28 August 2008

Zenobia Survives!

Collateral Damage takes out Queen of Sweden instead.

British readers of this blog may well have already heard the news but, for those located elsewhere, the casualties in the Royal Academy of Art might come as a shock.

Last month, a ceramic sculpture -- one of five by Costa Rican artist Tatiana Echeverri Fernandez on display at the “Summer Exhibition 2008″ (left) -- collided with an unsteady visitor. The 9-foot/3 m.-tall piece named Christina toppled over and smashed into hundreds of pieces.

Before the fall, there were five little Frauleins Christina, Panthea, Zenobia, Semiramis and Guinevere.

We'll come back to these names in a moment, but first an eye-witness report.

Claire San Martin watched it happen and tells us, "It was an enormous crash, like pottery smashing.

"Everyone was just standing around not knowing what to do at all, and one woman in a white top, who I assume had knocked it over, was standing with her hand on her head."

The lady in white thus joins the friendly-fire brigade along with an Englishman who, in 2006, tripped over his shoelaces at the Fitzwilliam museum in Cambridge and smashed a hefty 99lb (45kg) Qing dynasty vase. The 113 pieces of the Chinese porcelain vase have been reassembled. Christina's future fate remains unknown.

But the best (or worst) is yet to come.

The staff reacted with the stiffest of upper lips in the expected, unhurried manner: "After a while," says our star witness, "a person who was in charge of the room ran off to get help and someone came in with a dustpan and brush to clean it up."

Meanwhile, while the dust was still settling, other patrons -- who had heard the loud crash and saw the scattering pieces -- thought it was all part of the show: "They were taking pictures, " Claire continues. " I think they thought it was meant to be like that. It was quite funny."

Well, yes. This was a contemporary art exhibition. How would one know?

The Five Queens

It took me a little while to find the common denominator between Christina, Panthea, Zenobia, Semiramis and Guinevere because I think of Panthea as the beautiful mistress of Lucius Verus (about whom I've written in the 'All-Divine' Girl and Emperor Lucius Verus, I, and a second part as well). But no, the artist didn't have in mind the emperor's mistress; when the penny finally dropped, it had to be the 'Other Panthea', wife of Abradates, king of Susa.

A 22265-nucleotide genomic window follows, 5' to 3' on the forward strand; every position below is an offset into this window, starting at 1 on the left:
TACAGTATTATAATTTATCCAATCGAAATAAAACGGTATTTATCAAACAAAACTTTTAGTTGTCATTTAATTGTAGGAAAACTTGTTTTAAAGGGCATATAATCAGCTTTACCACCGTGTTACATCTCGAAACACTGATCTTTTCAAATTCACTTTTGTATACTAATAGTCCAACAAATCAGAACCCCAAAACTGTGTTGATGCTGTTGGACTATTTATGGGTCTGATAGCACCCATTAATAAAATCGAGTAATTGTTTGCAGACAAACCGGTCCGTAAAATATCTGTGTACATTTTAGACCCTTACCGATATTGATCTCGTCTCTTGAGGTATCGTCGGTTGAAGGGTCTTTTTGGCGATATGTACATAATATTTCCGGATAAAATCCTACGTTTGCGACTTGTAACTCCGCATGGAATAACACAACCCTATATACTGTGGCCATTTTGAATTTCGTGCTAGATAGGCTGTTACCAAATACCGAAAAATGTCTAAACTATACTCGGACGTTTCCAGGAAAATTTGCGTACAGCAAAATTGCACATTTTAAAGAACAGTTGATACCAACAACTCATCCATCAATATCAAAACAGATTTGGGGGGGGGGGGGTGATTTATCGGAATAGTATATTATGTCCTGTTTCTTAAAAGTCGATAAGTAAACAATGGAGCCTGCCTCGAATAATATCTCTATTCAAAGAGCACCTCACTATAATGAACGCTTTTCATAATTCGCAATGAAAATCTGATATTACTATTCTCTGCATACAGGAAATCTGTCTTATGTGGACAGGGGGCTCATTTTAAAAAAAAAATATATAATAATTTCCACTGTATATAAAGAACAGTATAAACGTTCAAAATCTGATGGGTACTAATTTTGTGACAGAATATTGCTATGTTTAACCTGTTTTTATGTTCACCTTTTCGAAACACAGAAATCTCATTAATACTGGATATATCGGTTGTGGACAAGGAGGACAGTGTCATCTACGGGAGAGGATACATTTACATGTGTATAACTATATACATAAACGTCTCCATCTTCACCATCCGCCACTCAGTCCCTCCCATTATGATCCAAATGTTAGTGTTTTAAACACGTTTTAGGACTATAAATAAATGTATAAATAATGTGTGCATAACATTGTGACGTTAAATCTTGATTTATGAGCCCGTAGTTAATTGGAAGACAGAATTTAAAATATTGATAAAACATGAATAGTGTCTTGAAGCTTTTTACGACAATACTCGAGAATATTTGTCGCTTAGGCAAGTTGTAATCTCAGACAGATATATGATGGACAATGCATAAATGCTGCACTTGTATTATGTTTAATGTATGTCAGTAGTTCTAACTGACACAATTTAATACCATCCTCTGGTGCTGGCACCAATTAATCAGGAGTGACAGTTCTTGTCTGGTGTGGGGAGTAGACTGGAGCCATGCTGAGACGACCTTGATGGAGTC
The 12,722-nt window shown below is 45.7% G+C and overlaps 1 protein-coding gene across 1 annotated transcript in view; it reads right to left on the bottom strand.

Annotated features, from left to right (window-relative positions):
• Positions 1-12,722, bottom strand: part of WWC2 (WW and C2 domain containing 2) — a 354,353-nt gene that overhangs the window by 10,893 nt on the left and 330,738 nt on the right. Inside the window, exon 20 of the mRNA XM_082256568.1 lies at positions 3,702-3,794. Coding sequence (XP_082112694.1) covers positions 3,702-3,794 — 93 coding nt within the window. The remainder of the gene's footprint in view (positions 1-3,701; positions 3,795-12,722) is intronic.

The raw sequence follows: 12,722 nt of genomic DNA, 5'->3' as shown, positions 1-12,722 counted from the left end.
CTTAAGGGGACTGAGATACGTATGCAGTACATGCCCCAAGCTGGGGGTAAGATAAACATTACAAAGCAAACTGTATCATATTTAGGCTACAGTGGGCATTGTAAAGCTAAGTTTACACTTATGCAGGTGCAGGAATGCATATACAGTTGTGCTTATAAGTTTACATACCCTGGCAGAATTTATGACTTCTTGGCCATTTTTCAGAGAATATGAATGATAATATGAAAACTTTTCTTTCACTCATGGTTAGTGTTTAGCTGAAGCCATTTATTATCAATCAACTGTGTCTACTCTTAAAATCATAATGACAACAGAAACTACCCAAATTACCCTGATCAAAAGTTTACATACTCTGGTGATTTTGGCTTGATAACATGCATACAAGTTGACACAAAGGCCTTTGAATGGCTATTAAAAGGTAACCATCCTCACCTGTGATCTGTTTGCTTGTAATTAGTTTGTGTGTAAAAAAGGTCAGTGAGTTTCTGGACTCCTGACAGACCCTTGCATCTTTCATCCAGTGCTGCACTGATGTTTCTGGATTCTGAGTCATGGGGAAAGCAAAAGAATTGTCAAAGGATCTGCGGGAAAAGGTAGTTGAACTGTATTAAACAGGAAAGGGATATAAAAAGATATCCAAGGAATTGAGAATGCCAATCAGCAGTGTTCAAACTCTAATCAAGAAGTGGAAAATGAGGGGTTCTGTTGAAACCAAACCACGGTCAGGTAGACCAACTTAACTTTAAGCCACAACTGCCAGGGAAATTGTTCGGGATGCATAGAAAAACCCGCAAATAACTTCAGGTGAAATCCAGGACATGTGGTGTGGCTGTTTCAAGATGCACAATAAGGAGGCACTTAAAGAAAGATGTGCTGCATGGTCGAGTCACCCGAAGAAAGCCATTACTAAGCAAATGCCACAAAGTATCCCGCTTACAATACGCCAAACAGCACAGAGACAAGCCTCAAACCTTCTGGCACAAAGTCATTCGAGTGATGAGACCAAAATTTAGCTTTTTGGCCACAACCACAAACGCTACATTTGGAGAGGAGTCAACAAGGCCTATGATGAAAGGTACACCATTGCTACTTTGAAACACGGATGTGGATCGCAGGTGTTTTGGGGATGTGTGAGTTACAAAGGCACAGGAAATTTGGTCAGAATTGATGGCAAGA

Thus, Tatiana Echeverri Fernandez had created five ceramic totems of queens: three ancient (Panthea, Zenobia, and Semiramis), one medieval (Guinevere) and one early modern (Christina of Sweden).

But not five Frauleins.

Frauleins in German means 'young ladies' or 'unmarried women' -- and that wasn't the case.

What then was the connecting thread?

Faithfulness and Chastity?

Certainly the 'Other Panthea' gets top marks in the Chastity stakes.

"Reportedly the most beautiful woman in Asia" (Xenophon, Cyropaedia 4.6), Panthea had been taken prisoner by the Persian king, Cyrus the Great. Despite attempted pimping by his vassal, Araspas, whom she virtuously rebuffed, Cyrus respected her honour and kept her inviolate. That's Cyrus in blue on the left, telling Arapas that he won't be tempted by lust but will keep his mind on his army. Hence, he's pointing to his soldiers and not looking at Panthea's bare breasts.

The great king sends Panthea back to her husband as chaste as ever. In return for this favour, Abradates surrenders himself and his troops to the conqueror. He swears loyalty to Cyrus and goes off to fight against the Egyptians on his behalf (c. 401 B.C.). When he is killed in the very first battle, Panthea stabs herself and mingles her blood with his before she dies. This was so emotional that three of her eunuchs immediately killed themselves over her body.

As dedicated readers of this blog will know, Zenobia , too, was extremely chaste:

Such was her continence, it is said, that she would not know even her own husband save for the purpose of conception. For when once she had lain with him, she would refrain until the time of menstruation to see if she were pregnant; if not, she would again grant him an opportunity of begetting children. [Hist. Aug. TT XXX 12]

However unlikely and stereotypical this story, a statement by five queens in favour of chastity would be a refreshing antidote to postmodern licentiousness; wouldn't it? Especially in a show curated by the artist Tracey Emin. My favourite Emin artwork is Everyone I Have Ever Slept With (1995), a tent containing the embroidered names of the various persons within this privileged category. But, hold on. Curator Emin said she was searching for works that would make her feel "excited and feverish". There was even a sign outside the gallery warning visitors that some of the exhibits “may cause offence”. The may is optimistic.